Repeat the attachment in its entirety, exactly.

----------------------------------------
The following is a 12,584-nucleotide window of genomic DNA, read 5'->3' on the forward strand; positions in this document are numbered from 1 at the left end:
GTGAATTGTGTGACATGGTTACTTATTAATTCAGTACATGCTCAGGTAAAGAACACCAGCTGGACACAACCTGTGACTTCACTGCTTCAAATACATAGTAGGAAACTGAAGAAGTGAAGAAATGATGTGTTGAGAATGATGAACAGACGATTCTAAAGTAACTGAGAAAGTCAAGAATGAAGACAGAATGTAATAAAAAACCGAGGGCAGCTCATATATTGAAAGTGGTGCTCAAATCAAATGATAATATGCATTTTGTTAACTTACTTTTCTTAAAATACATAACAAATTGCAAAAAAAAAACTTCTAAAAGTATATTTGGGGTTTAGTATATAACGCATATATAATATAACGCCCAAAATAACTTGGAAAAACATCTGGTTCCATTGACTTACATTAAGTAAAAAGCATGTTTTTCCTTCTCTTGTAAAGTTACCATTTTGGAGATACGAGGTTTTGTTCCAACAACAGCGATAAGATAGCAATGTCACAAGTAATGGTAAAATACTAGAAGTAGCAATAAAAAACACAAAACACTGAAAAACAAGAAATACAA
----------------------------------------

The following is a 12,584-nucleotide window of genomic DNA, read 5'->3' on the forward strand; positions in this document are numbered from 1 at the left end:
GTGAATTGTGTGACATGGTTACTTATTAATTCAGTACATGCTCAGGTAAAGAACACCAGCTGGACACAACCTGTGACTTCACTGCTTCAAATACATAGTAGGAAACTGAAGAAGTGAAGAAATGATGTGTTGAGAATGATGAACAGACGATTCTAAAGTAACTGAGAAAGTCAAGAATGAAGACAGAATGTAATAAAAAACCGAGGGCAGCTCATATATTGAAAGTGGTGCTCAAATCAAATGATAATATGCATTTTGTTAACTTACTTTTCTTAAAATACATAACAAATTGCAAAAAAAAAACTTCTAAAAGTATATTTGGGGTTTAGTATATAACGCATATATAATATAACGCCCAAAATAACTTGGAAAAACATCTGGTTCCATTGACTTACATTAAGTAAAAAGCATGTTTTTCCTTCTCTTGTAAAGTTACCATTTTGGAGATACGAGGTTTTGTTCCAACAACAGCGATAAGATAGCAATGTCACAAGTAATGGTAAAATACTAGAAGTAGCAATAAAAAACACAAAACACTGAAAAACAAGAAATACAA